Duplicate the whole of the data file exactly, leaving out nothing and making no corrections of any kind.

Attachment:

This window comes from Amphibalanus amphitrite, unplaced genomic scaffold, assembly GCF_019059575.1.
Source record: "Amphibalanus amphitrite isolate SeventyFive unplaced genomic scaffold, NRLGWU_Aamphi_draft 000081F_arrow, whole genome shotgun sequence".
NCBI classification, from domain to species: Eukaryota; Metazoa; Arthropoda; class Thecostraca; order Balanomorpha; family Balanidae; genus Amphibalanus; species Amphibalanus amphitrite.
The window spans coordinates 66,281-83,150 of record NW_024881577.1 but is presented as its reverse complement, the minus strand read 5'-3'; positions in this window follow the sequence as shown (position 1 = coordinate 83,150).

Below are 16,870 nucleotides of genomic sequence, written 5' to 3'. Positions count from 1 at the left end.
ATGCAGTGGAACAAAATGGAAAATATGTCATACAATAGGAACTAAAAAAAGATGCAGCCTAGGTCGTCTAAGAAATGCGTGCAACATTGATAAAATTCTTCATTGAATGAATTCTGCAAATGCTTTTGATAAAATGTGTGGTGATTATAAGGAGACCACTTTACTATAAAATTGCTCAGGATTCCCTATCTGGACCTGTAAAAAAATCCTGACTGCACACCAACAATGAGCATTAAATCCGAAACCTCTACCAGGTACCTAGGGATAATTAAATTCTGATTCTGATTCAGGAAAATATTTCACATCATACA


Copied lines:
This window comes from Amphibalanus amphitrite, unplaced genomic scaffold, assembly GCF_019059575.1.
Source record: "Amphibalanus amphitrite isolate SeventyFive unplaced genomic scaffold, NRLGWU_Aamphi_draft 000081F_arrow, whole genome shotgun sequence".
NCBI classification, from domain to species: Eukaryota; Metazoa; Arthropoda; class Thecostraca; order Balanomorpha; family Balanidae; genus Amphibalanus; species Amphibalanus amphitrite.
The window spans coordinates 66,281-83,150 of record NW_024881577.1 but is presented as its reverse complement, the minus strand read 5'-3'; positions in this window follow the sequence as shown (position 1 = coordinate 83,150).

Below are 16,870 nucleotides of genomic sequence, written 5' to 3'. Positions count from 1 at the left end.
ATGCAGTGGAACAAAATGGAAAATATGTCATACAATAGGAACTAAAAAAAGATGCAGCCTAGGTCGTCTAAGAAATGCGTGCAACATTGATAAAATTCTTCATTGAATGAATTCTGCAAATGCTTTTGATAAAATGTGTGGTGATTATAAGGAGACCACTTTACTATAAAATTGCTCAGGATTCCCTATCTGGACCTGTAAAAAAATCCTGACTGCACACCAACAATGAGCATTAAATCCGAAACCTCTACCAGGTACCTAGGGATAATTAAATTCTGATTCTGATTCAGGAAAATATTTCACATCATACA